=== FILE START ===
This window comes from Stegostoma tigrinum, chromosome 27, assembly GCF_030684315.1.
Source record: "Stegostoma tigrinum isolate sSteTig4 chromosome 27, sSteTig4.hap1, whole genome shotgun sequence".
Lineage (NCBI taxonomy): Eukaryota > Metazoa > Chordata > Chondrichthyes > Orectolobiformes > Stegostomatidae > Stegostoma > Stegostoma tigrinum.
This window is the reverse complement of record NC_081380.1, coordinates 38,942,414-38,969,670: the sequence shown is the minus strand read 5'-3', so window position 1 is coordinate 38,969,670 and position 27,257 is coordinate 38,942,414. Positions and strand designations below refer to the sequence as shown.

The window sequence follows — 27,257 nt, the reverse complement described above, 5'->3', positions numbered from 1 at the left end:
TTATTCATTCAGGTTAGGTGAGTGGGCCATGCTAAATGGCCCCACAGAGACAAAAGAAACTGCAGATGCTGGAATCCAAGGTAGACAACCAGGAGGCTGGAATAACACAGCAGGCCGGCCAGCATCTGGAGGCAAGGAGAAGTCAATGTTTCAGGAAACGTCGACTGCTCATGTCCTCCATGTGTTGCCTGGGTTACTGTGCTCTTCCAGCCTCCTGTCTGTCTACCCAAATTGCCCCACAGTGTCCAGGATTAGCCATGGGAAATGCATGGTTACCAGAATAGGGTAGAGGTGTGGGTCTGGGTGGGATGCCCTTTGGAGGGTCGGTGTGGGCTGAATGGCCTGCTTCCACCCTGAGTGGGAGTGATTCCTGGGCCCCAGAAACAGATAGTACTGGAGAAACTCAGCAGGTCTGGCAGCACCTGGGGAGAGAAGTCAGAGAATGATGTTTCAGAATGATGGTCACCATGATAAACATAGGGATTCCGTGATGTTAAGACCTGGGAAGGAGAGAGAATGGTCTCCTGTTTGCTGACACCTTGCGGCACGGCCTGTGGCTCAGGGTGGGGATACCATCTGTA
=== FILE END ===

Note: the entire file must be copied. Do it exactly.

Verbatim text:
This window comes from Stegostoma tigrinum, chromosome 27, assembly GCF_030684315.1.
Source record: "Stegostoma tigrinum isolate sSteTig4 chromosome 27, sSteTig4.hap1, whole genome shotgun sequence".
Lineage (NCBI taxonomy): Eukaryota > Metazoa > Chordata > Chondrichthyes > Orectolobiformes > Stegostomatidae > Stegostoma > Stegostoma tigrinum.
This window is the reverse complement of record NC_081380.1, coordinates 38,942,414-38,969,670: the sequence shown is the minus strand read 5'-3', so window position 1 is coordinate 38,969,670 and position 27,257 is coordinate 38,942,414. Positions and strand designations below refer to the sequence as shown.

The window sequence follows — 27,257 nt, the reverse complement described above, 5'->3', positions numbered from 1 at the left end:
TTATTCATTCAGGTTAGGTGAGTGGGCCATGCTAAATGGCCCCACAGAGACAAAAGAAACTGCAGATGCTGGAATCCAAGGTAGACAACCAGGAGGCTGGAATAACACAGCAGGCCGGCCAGCATCTGGAGGCAAGGAGAAGTCAATGTTTCAGGAAACGTCGACTGCTCATGTCCTCCATGTGTTGCCTGGGTTACTGTGCTCTTCCAGCCTCCTGTCTGTCTACCCAAATTGCCCCACAGTGTCCAGGATTAGCCATGGGAAATGCATGGTTACCAGAATAGGGTAGAGGTGTGGGTCTGGGTGGGATGCCCTTTGGAGGGTCGGTGTGGGCTGAATGGCCTGCTTCCACCCTGAGTGGGAGTGATTCCTGGGCCCCAGAAACAGATAGTACTGGAGAAACTCAGCAGGTCTGGCAGCACCTGGGGAGAGAAGTCAGAGAATGATGTTTCAGAATGATGGTCACCATGATAAACATAGGGATTCCGTGATGTTAAGACCTGGGAAGGAGAGAGAATGGTCTCCTGTTTGCTGACACCTTGCGGCACGGCCTGTGGCTCAGGGTGGGGATACCATCTGTA